In an Unfair World, Don’t Risk Your Dough

This, just in: performing contract management in the construction industry is nothing like having a weekend job at a pizza joint. You’ve been warned.
In an unfair world, do not risk your dough

This, just in: performing contract management in the construction industry is nothing like having a weekend job at a pizza joint. You’ve been warned. 

I’ve been in this industry a fair while now. But I’ll never stop being surprised by the amount of projects that end badly – just because somebody didn’t get something in writing. And I know I’ve said this before, so please bear with me – it’s important. The industry we’re in is inherently unfair. 

Imagine you work at the local pizza place, don’t write an order down and forget to charge a customer $1 for extra anchovies. Depending on your boss’ management style, of course, the outcome is most likely to be one of the following: 

  1. Nobody cares, and you move on
  2. Nobody cares, and you move on, or
  3. Nobody cares, and you move on.

Even if your boss finds out and asks you to cough up the extra dollar, it’s unlikely to have any ramifications for you. But if you make the same mistake in a construction project? Disaster. 

Big Guy Vs Little Guy 

I recently read something that reminded me of a case that began back in 2017, yet another cautionary tale to come out of the last few years. It goes a little something like this: 

In May that year, an Australian E&I (The Contractor; the big guy) asked an earthmoving company (The Subcontractor; the little guy) to dig trenches so it could lay cables down for a project. The work was done. 

The Subcontractor then made a payment claim for additional works not in the contract, supported by a Surveyor’s report. 

The Contractor believed it shouldn’t have to pay that additional sum. It felt that the Subcontractor had inaccurately calculated the additional work. Crucially, nothing had been written down.

The Subcontractor made an application for Adjudication. This was accepted. 

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The Adjudicator turned to the Contractor’s supporting documentation to help find his answer. One section in this documentation conceded that the Contractor and Subcontractor had come to a verbal agreement on the correct way to calculate the extra work. This agreement, he felt,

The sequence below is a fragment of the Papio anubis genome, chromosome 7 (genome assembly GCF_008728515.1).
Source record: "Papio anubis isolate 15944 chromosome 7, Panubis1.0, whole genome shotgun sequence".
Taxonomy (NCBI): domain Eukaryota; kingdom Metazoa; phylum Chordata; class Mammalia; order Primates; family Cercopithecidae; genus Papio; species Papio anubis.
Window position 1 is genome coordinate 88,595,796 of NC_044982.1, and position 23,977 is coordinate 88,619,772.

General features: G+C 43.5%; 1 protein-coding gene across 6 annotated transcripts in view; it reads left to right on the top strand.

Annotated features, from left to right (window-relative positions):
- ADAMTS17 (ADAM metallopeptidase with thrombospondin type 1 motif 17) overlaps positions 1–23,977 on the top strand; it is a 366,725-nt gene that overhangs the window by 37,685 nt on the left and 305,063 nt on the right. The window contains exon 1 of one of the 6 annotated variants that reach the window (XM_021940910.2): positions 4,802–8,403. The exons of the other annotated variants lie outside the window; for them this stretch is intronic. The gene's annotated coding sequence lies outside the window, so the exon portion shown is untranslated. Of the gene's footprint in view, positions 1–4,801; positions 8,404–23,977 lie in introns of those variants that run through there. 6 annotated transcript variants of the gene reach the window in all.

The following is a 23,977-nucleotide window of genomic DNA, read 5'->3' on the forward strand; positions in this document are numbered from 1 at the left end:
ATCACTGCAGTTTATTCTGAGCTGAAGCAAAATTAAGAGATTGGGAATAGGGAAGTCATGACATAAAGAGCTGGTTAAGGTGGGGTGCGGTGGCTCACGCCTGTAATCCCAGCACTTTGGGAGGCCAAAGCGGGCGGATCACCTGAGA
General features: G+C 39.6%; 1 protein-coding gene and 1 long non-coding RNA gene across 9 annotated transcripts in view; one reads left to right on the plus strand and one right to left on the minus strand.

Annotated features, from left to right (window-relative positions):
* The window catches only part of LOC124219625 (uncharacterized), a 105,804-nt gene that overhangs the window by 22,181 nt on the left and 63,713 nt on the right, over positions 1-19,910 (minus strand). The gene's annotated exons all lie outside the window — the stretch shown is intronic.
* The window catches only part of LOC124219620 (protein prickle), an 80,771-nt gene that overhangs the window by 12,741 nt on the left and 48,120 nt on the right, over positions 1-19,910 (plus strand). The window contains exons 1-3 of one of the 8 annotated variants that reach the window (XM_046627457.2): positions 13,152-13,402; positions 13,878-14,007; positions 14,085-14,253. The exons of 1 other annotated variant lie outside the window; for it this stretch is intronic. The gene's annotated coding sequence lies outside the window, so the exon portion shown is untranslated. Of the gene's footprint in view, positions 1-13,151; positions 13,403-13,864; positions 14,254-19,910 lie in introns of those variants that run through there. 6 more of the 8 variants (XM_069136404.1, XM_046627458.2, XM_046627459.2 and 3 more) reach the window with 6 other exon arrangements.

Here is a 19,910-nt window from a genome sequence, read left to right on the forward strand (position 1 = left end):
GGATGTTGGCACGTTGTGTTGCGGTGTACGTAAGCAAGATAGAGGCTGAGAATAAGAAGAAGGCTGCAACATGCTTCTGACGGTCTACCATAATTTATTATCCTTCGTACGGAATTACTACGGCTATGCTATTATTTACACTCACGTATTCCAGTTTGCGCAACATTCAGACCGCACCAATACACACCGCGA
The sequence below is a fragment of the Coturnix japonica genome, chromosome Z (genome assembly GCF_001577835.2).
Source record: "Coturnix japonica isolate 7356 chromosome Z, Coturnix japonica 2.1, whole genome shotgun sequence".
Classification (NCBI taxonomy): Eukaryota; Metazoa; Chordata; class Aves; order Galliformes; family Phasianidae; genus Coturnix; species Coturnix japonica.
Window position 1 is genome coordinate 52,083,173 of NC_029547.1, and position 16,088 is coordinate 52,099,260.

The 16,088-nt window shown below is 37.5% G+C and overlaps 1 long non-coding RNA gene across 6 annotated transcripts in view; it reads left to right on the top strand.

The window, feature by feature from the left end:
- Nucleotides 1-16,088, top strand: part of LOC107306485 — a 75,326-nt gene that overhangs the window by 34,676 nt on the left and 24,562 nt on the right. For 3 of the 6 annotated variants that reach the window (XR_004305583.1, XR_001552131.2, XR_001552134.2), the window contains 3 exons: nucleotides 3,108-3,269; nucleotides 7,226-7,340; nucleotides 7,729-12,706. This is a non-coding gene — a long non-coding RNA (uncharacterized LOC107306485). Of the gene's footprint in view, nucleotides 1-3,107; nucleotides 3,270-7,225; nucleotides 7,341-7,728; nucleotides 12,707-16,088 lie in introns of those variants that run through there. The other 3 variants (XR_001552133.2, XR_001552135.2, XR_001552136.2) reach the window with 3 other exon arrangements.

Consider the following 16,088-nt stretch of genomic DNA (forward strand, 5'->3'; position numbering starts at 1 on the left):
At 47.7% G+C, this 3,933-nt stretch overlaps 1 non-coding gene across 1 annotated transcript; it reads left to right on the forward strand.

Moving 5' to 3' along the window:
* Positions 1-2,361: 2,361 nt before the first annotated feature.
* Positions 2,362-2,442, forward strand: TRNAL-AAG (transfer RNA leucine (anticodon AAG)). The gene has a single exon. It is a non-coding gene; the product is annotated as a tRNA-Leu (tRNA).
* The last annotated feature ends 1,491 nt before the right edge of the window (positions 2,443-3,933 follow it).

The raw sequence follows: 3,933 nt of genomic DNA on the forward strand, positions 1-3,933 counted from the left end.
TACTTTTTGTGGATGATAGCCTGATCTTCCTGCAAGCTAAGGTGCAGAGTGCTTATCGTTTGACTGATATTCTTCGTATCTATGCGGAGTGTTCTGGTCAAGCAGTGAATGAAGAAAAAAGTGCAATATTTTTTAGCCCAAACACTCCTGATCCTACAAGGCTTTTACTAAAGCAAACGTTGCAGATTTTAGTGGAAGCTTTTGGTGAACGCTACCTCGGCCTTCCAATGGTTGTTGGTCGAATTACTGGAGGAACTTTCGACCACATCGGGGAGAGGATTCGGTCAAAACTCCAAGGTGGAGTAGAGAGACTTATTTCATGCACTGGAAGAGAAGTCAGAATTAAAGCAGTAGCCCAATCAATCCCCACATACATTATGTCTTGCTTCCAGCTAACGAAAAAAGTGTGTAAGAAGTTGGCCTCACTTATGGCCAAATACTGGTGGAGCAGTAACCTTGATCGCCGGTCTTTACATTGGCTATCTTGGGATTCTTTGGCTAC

“…[did] provide confirmation that the claimant and respondent used a process outside of the subcontract to vary the scope of work and, therefore, the value of the work.”

He continued along this line of thought.  

“Given the nature and frequency of on-site decisions required when work is in progress, it is conceivable that a discussion took place and an agreement reached about work that constitutes a variation.”

The Subcontractor must’ve breathed a sigh of relief. But it was far from over. 

Digging a Deeper Hole

Unfortunately for the Subcontractor, there was a separate aspect of the Adjudicator’s decision that would give the Contractor, referred to below as the respondent, a new leg to stand on. A leg that would lead the case all the way to the New South Wales Supreme Court. 

“Based upon the information provided to me, the respondent has not convinced me that no variation was agreed or that the claimant has over-claimed for the work…”

This statement, argued the Contractor’s legal team, implied that the responsibility of establishing a ‘sufficient basis’ for not paying for the variations was being placed on the Contractor, when it should have been the Adjudicator’s decision. 

The hole grew deeper.

All’s Not Necessarily Well that Ends Well

The Supreme Court did agree that the Adjudicator had made a poor choice of words. 

But fortunately for the Subcontractor, it didn’t agree that this placed the onus on the Contractor. Nor did it agree that the Contractor shouldn’t have to pay the fees.

This must have been a relief for the Subcontractor. But there would have been a significant cost. 

Anybody who’s had to navigate the waters of the legal system will tell you – it’s no holiday cruise. Time, money and livelihood all get thrown down the drain. And you’re just one phone call away from a fate you can’t bear to think about.

So I think the lesson here is this: requesting things in writing, dotting the ‘i’s and crossing the ‘t’s can be uncomfortable, especially if your client’s not used to that, or expecting it. But it’s a hell of a lot better than the alternative. 

Imagine your anchovy-loving customer comes back to the pizza shop one day and, prompted by your boss, you politely mention the mix-up. Chances are, she will:

  1. Remember, smile and hand over the dollar coin
  2. Remember, roll her eyes and hand over the dollar coin
  3. Not remember, but smile and hand over the dollar coin; or
  4. Not remember, roll her eyes and hand over the dollar coin.

But as for taking you to court? Not on your life. The only supreme this lady’s going anywhere near is your latest work of art in that square cardboard box – extra anchovies, of course. 

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